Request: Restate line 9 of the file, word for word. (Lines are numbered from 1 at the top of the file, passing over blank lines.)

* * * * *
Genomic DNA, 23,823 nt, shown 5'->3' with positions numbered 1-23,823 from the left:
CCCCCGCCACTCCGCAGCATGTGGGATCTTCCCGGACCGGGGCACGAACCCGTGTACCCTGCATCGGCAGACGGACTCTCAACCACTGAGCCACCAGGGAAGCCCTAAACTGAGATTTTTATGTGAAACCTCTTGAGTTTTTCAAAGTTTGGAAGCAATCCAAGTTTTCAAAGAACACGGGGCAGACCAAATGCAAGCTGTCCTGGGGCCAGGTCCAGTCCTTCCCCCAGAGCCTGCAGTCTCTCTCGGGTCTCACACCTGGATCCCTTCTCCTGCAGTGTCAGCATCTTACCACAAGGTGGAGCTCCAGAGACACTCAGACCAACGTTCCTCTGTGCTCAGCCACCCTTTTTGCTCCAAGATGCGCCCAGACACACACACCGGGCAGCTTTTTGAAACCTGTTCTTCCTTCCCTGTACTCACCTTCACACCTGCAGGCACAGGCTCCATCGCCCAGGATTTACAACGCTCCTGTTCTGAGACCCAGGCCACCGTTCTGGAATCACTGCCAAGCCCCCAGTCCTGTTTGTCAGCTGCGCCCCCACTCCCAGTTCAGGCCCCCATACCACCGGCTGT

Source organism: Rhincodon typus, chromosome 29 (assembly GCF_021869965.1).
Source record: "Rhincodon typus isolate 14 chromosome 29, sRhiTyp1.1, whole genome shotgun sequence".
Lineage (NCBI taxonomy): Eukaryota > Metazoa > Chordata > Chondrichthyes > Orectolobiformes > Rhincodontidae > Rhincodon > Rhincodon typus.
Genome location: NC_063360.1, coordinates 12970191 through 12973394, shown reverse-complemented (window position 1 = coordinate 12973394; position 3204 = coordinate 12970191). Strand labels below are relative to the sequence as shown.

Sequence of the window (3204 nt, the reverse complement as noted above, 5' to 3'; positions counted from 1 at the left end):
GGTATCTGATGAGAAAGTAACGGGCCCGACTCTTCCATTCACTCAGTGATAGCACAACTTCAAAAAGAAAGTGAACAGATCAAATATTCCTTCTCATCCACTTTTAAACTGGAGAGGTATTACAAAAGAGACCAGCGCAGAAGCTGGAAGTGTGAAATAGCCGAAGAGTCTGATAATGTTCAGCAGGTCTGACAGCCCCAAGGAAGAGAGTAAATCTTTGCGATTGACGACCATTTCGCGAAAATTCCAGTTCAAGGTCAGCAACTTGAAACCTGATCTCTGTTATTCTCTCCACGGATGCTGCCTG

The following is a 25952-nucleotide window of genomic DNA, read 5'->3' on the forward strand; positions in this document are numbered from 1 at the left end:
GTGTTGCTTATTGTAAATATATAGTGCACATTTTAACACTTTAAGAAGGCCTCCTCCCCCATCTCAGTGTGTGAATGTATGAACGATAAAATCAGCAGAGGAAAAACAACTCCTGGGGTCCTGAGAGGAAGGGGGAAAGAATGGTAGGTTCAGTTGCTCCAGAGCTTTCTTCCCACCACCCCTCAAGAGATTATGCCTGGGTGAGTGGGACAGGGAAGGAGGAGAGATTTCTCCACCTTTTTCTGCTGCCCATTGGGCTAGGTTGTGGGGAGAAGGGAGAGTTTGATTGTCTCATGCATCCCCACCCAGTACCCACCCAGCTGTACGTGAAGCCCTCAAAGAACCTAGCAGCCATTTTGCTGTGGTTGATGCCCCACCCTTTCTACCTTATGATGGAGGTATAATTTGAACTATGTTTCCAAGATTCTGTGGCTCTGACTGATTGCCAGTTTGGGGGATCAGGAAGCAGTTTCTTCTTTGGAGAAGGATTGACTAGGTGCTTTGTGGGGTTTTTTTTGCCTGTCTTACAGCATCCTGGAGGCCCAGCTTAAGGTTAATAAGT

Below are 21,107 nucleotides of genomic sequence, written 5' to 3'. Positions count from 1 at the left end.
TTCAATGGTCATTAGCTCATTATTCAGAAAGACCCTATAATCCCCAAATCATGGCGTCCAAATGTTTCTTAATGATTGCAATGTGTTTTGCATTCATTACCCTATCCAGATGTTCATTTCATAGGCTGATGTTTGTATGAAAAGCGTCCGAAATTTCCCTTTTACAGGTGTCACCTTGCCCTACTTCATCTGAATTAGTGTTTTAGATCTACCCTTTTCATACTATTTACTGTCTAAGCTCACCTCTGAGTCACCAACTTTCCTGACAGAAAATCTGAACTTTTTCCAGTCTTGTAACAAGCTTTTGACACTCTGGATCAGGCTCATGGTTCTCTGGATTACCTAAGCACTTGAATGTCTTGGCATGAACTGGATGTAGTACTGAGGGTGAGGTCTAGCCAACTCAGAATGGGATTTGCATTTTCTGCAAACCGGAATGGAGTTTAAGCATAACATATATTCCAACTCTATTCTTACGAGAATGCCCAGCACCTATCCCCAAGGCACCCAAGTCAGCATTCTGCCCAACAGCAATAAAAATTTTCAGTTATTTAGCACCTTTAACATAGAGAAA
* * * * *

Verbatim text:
The following is a 25952-nucleotide window of genomic DNA, read 5'->3' on the forward strand; positions in this document are numbered from 1 at the left end: